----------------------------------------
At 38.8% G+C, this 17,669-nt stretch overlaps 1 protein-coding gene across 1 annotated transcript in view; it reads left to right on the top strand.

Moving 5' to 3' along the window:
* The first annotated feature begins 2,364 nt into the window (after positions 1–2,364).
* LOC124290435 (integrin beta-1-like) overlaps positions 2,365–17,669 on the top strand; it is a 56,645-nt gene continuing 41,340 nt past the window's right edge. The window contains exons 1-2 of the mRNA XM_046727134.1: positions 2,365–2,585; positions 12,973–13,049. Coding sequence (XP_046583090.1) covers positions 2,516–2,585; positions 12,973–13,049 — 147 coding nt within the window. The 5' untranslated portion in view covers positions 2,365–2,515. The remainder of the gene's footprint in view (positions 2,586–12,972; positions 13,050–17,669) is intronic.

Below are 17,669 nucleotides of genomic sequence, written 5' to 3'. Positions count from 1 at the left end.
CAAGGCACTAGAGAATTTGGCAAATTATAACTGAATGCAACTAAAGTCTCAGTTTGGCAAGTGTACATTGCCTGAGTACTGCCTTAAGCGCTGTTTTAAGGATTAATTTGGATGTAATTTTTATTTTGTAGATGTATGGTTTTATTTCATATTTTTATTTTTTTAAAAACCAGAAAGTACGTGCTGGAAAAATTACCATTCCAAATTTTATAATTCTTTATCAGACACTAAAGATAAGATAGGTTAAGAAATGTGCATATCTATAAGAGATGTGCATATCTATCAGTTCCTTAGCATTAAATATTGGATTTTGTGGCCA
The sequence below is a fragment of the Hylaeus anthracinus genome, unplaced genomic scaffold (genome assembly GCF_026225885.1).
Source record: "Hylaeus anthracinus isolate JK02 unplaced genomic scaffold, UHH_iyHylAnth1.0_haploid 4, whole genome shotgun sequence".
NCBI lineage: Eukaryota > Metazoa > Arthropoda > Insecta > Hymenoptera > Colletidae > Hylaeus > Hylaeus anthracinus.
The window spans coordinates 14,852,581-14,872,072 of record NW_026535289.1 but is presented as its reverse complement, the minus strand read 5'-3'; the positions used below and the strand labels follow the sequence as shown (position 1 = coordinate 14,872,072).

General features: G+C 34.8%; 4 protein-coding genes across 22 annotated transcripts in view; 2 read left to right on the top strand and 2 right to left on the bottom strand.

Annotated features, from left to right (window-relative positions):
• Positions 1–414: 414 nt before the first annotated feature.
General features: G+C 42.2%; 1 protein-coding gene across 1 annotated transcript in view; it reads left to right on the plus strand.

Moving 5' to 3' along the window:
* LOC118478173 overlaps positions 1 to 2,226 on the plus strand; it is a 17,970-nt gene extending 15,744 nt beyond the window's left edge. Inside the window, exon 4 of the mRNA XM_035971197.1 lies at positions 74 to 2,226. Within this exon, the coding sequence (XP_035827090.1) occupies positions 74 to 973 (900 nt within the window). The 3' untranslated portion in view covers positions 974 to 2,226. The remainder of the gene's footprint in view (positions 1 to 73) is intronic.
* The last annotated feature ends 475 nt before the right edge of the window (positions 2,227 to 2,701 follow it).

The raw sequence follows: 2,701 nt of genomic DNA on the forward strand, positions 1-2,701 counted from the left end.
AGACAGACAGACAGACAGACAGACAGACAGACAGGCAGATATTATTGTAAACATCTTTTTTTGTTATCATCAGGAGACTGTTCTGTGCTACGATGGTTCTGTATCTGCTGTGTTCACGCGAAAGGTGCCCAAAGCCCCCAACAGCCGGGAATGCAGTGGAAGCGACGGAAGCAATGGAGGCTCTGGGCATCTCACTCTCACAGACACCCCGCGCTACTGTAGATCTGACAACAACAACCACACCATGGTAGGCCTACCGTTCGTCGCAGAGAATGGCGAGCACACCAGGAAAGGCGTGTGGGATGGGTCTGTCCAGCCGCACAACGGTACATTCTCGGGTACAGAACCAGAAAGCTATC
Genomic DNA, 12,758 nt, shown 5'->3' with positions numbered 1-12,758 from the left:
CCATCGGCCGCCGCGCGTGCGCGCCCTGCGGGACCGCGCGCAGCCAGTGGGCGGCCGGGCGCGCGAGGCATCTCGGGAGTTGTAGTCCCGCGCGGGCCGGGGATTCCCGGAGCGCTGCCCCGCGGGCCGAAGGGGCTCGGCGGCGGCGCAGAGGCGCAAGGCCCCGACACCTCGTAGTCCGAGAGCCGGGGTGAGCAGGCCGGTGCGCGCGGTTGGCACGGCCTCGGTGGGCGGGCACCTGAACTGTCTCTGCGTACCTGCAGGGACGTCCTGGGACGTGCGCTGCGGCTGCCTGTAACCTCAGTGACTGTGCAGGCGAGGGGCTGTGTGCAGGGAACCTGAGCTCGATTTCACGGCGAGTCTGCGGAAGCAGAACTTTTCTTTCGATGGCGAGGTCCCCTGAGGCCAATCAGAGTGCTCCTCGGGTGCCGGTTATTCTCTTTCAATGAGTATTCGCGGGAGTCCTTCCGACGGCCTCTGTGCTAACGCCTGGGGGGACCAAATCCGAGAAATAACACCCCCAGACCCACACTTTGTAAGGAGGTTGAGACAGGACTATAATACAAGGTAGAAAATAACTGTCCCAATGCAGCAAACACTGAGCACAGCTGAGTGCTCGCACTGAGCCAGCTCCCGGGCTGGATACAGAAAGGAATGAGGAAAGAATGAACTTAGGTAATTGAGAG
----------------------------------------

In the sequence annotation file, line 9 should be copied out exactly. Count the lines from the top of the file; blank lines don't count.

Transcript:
NCBI lineage: Eukaryota > Metazoa > Arthropoda > Insecta > Hymenoptera > Colletidae > Hylaeus > Hylaeus anthracinus.